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Its a bit of Vague question ! Though i will try be as precise as possible .

I have this problem at hand where I need to represent a no: n using ONLY x bits .

Usual cases I can chose the suitable no: of , say Binary , I can find it out .

But here my constraint is that I have only X bits available .

But I can have more 1 set of X bits .

How do I learn more about such things ?

Basically I am trying to understand about how no: can be represented in a given system - for algorithmic studies mostly .

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Integral / real? Signed / unsigned? –  Ani Feb 1 '11 at 10:54

1 Answer 1

up vote 0 down vote accepted

Not sure if I understood your problem correctly, but assuming you have a natural number x that can be represented with m (e.g., 20) bits, but you have only arrays of n bits at your disposal (say, bytes, i.e. 8-bit arrays), the amount of arrays you need is simply m/n rounded up to the next natural number. For a number that has 20 digits in binary format, that would be 3 bytes.

E.g. if your number is

1001 01101100 10110100,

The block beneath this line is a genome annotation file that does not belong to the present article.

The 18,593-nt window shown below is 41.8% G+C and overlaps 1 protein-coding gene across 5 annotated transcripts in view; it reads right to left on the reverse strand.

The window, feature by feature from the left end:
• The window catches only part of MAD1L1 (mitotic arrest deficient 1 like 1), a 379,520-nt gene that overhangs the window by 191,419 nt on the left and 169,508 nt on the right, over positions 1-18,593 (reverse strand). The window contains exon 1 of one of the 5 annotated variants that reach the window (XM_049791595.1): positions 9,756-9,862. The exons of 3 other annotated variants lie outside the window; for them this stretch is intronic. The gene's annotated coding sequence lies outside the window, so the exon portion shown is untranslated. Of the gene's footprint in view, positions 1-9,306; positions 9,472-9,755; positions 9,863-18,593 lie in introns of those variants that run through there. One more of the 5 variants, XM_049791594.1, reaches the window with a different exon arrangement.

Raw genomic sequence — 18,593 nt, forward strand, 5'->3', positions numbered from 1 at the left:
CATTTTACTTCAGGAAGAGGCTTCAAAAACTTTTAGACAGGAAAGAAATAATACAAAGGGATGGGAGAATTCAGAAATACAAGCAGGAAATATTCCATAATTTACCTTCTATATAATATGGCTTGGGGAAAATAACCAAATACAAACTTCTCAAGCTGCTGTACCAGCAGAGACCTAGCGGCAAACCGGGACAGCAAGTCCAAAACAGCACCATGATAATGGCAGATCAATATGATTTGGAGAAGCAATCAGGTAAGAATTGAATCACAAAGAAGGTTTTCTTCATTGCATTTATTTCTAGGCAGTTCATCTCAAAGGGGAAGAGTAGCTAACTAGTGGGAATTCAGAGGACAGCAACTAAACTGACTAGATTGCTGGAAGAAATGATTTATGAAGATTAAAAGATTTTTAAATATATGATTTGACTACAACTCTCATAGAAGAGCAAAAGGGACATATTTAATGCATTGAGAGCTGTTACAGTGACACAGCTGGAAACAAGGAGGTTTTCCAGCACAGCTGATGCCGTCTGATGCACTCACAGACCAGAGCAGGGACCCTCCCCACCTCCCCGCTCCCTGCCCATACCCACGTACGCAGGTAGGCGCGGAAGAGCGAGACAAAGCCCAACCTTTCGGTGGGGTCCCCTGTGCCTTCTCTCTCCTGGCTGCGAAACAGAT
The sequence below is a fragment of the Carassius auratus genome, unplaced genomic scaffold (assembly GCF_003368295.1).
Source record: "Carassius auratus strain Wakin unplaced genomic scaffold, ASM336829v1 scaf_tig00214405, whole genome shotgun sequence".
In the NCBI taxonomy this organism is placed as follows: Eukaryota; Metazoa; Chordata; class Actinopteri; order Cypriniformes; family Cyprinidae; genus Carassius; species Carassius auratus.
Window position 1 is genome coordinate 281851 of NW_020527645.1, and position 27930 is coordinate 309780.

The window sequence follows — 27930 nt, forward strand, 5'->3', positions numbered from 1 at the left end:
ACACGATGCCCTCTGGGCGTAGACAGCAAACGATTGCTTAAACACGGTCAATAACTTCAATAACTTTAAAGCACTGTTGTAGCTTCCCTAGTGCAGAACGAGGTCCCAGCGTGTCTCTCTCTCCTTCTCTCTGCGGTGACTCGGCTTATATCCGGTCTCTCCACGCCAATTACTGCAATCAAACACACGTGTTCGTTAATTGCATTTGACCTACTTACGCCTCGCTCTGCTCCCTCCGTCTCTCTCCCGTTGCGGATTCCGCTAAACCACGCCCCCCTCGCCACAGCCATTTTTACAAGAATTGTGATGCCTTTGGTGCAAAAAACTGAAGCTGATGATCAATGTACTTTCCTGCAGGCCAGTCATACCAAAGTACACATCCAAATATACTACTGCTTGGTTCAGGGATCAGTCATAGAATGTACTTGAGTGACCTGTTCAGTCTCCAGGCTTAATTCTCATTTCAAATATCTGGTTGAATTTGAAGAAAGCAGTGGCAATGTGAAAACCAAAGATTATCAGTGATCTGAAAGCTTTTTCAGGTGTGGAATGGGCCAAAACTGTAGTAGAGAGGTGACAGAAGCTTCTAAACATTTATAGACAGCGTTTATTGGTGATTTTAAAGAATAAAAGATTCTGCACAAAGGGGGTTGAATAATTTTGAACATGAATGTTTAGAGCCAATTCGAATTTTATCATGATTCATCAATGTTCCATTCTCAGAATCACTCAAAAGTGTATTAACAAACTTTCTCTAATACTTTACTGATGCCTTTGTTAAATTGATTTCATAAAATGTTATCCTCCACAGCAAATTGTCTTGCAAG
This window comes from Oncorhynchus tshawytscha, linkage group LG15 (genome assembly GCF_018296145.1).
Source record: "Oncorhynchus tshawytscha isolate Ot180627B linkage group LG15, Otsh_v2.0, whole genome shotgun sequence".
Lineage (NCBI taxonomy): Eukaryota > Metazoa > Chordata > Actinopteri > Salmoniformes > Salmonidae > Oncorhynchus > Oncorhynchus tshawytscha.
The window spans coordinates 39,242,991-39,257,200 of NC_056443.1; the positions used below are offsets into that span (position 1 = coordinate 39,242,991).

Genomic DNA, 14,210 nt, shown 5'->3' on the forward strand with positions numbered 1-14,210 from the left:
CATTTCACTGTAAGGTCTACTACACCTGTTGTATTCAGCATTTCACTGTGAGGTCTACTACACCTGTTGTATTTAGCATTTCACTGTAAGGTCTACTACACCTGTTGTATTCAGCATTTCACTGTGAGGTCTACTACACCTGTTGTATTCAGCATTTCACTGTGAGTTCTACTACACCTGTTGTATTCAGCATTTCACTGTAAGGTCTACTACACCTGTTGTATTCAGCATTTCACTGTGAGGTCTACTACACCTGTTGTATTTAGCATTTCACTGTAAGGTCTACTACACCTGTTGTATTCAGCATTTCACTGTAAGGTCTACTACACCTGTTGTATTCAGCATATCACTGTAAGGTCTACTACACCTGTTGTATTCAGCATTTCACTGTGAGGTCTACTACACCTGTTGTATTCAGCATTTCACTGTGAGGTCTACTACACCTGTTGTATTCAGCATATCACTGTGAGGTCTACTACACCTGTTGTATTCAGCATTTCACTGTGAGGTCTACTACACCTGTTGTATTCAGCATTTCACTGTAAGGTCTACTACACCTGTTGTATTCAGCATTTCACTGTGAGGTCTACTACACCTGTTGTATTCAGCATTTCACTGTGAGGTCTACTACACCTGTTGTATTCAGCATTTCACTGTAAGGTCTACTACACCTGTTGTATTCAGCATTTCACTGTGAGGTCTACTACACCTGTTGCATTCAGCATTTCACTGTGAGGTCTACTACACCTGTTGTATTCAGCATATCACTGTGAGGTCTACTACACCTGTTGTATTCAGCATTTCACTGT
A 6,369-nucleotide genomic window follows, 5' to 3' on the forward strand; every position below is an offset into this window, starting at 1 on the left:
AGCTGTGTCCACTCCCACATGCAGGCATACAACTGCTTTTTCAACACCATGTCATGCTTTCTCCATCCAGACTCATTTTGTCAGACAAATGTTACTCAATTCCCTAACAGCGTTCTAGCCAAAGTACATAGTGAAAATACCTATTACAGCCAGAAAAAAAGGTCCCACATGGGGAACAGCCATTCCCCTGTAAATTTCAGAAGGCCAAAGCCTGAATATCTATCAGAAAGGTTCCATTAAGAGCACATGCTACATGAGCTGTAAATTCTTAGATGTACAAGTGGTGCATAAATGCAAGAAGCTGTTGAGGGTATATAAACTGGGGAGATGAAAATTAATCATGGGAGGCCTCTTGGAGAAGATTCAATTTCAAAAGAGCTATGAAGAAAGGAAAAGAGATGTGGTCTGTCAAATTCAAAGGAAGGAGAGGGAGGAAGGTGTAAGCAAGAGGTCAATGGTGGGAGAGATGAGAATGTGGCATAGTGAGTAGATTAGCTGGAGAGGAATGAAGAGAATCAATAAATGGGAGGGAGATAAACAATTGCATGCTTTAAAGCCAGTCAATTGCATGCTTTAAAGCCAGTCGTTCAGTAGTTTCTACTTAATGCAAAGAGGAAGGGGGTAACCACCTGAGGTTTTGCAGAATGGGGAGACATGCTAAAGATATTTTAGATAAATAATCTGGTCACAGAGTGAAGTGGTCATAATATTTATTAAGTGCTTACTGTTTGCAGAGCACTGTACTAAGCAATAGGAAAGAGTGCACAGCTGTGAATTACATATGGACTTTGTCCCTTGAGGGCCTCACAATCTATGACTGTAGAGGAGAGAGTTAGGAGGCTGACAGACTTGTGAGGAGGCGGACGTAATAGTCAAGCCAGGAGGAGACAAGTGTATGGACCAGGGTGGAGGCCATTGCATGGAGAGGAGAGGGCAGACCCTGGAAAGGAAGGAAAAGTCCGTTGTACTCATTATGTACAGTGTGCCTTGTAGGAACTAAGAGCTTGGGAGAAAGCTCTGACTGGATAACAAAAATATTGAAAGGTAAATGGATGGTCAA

you could store it as




What you have done is to

  1. (integer-) divide your number by 100000000 (10^1000, or 2^8 in decimal system), write down the remainder, truncate the result

  2. (integer-) divide the result of 1. by 100000000, write down the remainder, truncate the result

  3. (integer-) divide the result of 2. by 100000000, write down the remainder, truncate the result

  4. nothing interesting to do anymore because the result of 3 was 0.

Assuming we talk about natural numbers here, in the decimal system the above would look like this:

1. 617652/256 = 2412 remainder 180 (10110100 in binary system)

2.   2412/256 =    9 remainder 108 (01101100 in binary system)

3.      9/256 =    0 remainder   9 (00001101 in binary system)

So what you are doing is

while (number > 0) {
    divide number by 2^n
    remember remainder
    truncate number

Restoring the original number is left as an exercise :)

This is actually a problem that comes up whenever you want to deal with very large integer numbers on the computer. I guess a good place to start looking for further information might be http://en.wikipedia.org/wiki/Positional_notation.

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